These fish gardeners enjoy their harvests, however, pulling up and ingesting the red algae with such gusto that some marine turf is still attached.
"The (damselfish) stomach is filled with the algae," Hata said, "but we think... animals harbored by the turf are also important food resources."
Like family members competing for garden space, the fishes compete for land that's suitable for their algae plots. Some damselfishes grow a mixture of algae crops. "Others maintain small monocultures with higher yield per unit area," added Hata.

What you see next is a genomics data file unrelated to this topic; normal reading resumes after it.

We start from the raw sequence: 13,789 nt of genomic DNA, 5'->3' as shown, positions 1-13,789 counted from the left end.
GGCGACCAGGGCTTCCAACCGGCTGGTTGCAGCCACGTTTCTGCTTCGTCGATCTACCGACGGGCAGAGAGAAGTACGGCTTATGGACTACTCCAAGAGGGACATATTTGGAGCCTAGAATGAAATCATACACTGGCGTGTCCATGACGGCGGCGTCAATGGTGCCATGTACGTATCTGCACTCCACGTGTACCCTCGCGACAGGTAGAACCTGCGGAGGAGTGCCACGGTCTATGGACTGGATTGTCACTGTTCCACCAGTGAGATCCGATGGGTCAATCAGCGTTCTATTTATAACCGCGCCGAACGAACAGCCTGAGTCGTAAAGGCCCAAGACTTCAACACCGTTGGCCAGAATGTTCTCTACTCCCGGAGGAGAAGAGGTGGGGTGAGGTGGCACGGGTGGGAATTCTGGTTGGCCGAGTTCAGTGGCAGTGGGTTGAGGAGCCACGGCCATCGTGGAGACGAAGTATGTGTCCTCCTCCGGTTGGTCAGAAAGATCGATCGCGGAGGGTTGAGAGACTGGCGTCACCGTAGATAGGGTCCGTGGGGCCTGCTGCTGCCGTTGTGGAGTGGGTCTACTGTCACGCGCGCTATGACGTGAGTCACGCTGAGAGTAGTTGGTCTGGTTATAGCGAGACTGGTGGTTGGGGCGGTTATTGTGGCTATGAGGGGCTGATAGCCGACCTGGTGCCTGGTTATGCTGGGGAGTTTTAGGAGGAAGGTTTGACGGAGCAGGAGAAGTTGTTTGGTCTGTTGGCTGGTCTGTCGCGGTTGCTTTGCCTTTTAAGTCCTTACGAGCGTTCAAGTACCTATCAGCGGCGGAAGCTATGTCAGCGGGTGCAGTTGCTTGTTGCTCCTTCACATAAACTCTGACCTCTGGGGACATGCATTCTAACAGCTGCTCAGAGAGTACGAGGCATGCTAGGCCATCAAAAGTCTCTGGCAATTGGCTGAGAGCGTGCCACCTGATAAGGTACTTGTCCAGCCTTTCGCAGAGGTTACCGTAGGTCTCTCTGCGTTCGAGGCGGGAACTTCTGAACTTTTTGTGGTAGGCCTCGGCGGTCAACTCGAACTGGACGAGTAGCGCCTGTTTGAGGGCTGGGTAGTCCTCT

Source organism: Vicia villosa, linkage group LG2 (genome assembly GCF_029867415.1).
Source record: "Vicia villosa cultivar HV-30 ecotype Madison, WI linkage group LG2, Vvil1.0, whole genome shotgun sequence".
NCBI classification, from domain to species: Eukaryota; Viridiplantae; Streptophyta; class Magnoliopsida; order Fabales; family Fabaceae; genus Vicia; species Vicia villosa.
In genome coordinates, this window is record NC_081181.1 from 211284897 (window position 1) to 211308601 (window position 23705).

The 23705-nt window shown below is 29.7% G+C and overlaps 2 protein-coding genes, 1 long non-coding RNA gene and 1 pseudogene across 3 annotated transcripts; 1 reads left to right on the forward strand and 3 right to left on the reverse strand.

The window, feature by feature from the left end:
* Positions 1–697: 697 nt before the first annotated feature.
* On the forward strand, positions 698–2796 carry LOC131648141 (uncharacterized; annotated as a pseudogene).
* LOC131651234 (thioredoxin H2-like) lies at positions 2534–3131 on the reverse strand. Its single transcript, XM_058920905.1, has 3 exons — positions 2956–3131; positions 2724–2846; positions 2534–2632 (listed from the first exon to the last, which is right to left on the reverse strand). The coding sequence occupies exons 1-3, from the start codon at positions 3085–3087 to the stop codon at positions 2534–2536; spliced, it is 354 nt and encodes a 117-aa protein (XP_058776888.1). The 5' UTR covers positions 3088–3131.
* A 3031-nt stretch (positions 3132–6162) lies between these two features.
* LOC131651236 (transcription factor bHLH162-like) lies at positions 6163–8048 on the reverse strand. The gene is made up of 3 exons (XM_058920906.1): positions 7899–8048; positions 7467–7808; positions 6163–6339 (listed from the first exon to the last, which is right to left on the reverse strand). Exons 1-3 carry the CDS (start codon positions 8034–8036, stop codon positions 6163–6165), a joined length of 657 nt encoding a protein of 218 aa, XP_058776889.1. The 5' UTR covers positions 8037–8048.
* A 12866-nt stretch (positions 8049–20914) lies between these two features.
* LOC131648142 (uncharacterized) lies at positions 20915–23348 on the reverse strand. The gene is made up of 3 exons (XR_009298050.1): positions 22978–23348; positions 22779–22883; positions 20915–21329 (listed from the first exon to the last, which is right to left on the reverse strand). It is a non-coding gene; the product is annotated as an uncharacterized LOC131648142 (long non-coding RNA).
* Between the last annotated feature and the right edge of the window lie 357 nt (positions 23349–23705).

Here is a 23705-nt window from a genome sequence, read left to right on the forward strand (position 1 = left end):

The damselfish/algae relationship, "cultivation mutualism," is not usually seen in marine habitats.
Gavin Maneveldt and Derek Keats, botanists at the University of the Western Cape, previously determined that a certain species of limpet, Patella cochlear, gardens algae along the South and southern West coasts of South Africa.
In this case, the fish's grazing functions as a lawnmower would keep the growth of a certain kind of fleshy algae under control. Limpets, however, don't have as close of an evolved relationship with their algae, since damselfish do more crop maintenance.